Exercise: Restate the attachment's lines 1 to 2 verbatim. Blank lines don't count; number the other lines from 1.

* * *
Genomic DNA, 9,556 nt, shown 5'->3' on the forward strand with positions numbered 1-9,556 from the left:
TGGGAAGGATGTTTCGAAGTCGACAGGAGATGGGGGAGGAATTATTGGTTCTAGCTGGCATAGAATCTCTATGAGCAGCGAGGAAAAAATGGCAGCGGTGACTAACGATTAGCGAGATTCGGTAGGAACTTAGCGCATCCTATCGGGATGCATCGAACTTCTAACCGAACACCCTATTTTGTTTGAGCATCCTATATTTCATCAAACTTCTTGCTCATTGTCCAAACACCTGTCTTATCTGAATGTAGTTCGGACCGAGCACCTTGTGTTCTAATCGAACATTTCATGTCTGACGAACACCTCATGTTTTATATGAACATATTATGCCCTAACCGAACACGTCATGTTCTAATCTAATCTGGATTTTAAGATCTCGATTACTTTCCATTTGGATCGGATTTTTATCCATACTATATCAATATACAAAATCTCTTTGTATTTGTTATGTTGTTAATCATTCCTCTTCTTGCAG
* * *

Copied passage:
Genomic DNA, 9,556 nt, shown 5'->3' on the forward strand with positions numbered 1-9,556 from the left:
TGGGAAGGATGTTTCGAAGTCGACAGGAGATGGGGGAGGAATTATTGGTTCTAGCTGGCATAGAATCTCTATGAGCAGCGAGGAAAAAATGGCAGCGGTGACTAACGATTAGCGAGATTCGGTAGGAACTTAGCGCATCCTATCGGGATGCATCGAACTTCTAACCGAACACCCTATTTTGTTTGAGCATCCTATATTTCATCAAACTTCTTGCTCATTGTCCAAACACCTGTCTTATCTGAATGTAGTTCGGACCGAGCACCTTGTGTTCTAATCGAACATTTCATGTCTGACGAACACCTCATGTTTTATATGAACATATTATGCCCTAACCGAACACGTCATGTTCTAATCTAATCTGGATTTTAAGATCTCGATTACTTTCCATTTGGATCGGATTTTTATCCATACTATATCAATATACAAAATCTCTTTGTATTTGTTATGTTGTTAATCATTCCTCTTCTTGCAG